Vanguard Analysis: How Prop. 47 Changes Prosecution of Petty Theft and Drug Laws

In March of 2010, Robert Ferguson was sentenced to seven years and eight months in prison for stealing a $3.99 package of shredded cheese from the Woodland Nugget Market. For a time, Mr. Ferguson faced the prospect of spending life in prison as a third strike offender, before national attention convinced the Yolo County District Attorney’s office to treat the offense as a second strike offense.

Mr. Ferguson’s conviction and sentence are not an isolated incident in Yolo County. In November of the same year, Judge Timothy Fall sentenced Michael Caddick to seven years in prison for being the lookout in a shoplifting heist that saw him aid and abet the stealing of Chinese food, also from the Woodland Nugget.

During the summer of 2010, a man bounced two checks valued at a total of $215 and got a nine-year prison sentence.  The DA in that case could have charged them separately as misdemeanors, but insisted on combining the value to enhance it to a felony.

In 2011, a Woodland man faced petty theft, with a series of prior convictions which enhanced the charge to a felony, for stealing a candy bar from the JC Penny store in the Woodland County Fair Mall.

Deputy DA Jennifer Davis argued that it should not be reduced to a misdemeanor because of his record with the other felony cases, along with the violation of probation. Judge Paul Richardson argued, on the other hand, that this was just a candy bar that was worth $2.95.  There was no need for this case to be a felony.  He reduced it to a misdemeanor in the interest of justice.

Earlier this year, Judge David Rosenberg, in a preliminary hearing, granted the defense’s motion allowing the court to scale down a defendant’s felony charge to a misdemeanor.

Defendant Michael Stanley was accused of felony theft of $10.62 of grocery items from the Woodland Food 4 Less. While the deputy district attorney urged that the defendant’s past thefts warrant a felony conviction, the defense argued that the defendant had no criminal intentions and only committed the crime while homeless and for his pregnant girlfriend.

The Vanguard started the Yolo County Court Watch program in 2010, and while there are a number areas of criticism we have leveled against the District Attorney’s office, perhaps the most egregious has been in the area of putting felony charges onto small petty thefts and shoplifting crimes, either through the use of petty theft with a prior or by charging that the defendant entered the store with the intent to commit a crime, thereby charging the defendant with burglary.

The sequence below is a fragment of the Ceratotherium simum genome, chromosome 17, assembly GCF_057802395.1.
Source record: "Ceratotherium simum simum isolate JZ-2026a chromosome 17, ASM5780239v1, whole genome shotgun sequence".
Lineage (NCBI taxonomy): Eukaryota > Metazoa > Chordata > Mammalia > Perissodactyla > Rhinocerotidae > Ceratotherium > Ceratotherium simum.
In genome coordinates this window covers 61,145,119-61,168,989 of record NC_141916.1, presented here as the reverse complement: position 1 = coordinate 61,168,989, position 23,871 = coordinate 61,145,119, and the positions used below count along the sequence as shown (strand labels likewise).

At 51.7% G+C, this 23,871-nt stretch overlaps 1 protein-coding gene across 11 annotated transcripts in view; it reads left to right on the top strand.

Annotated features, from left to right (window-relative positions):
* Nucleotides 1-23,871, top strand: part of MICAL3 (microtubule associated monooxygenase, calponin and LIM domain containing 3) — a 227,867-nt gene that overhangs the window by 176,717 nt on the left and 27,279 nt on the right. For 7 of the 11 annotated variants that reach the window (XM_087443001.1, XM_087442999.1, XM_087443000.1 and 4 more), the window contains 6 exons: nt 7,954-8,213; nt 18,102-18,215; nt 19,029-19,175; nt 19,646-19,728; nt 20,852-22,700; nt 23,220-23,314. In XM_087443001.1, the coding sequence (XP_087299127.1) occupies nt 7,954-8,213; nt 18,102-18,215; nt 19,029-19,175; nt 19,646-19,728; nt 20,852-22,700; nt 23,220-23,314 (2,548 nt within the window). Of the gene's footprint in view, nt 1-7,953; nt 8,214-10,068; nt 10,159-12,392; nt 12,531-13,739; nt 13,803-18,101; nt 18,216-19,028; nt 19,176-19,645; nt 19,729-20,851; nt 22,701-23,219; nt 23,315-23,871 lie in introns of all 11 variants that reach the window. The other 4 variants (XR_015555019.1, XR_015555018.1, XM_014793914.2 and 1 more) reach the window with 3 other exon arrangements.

Milena Black, the Policy and Legislative Advocate for Californians for Safety and Justice, a non-profit that seeks to reduce prison and justice system waste, told the Vanguard that taking a case to a preliminary hearing alone costs about $1000 per case, based on research from the State Senate Appropriations Committee.

She noted that is just in court time – the fact is that this also takes up time from the public defender, prosecutor and police officers, “who have to testify that they arrested the guy for stealing a candy bar.”

“That’s over $1000 down the drain because someone stole a candy bar, that’s not a good use of our criminal justice resources,” she said. “We would rather see that money spent prosecuting someone who committed serious and violent crimes.”

Not only does Prop. 47 remove the possibility of charging someone with a third strike offense for petty theft, and remove petty theft and second degree burglary as felonies for merchandise less than $950, but now Robert Ferguson and others sentenced to lengthy prison terms are eligible to be considered for release.

Milena Black told the Vanguard in a phone interview last week, “Assuming they meet the requirements for release… assuming they meet those requirements, they’ll now face a misdemeanor charge instead.”

She noted that there are some exclusions, such as a prior for murder and rape, in which case the individual would not be eligible for release.

Misdemeanor charges tend to move through the system much quicker, as they don’t require preliminary hearings, they often get settled on the first appearance, and they have a reduced sentence. For many of these charges, as a felony the maximum penalty was three years, but as a misdemeanor it is one year.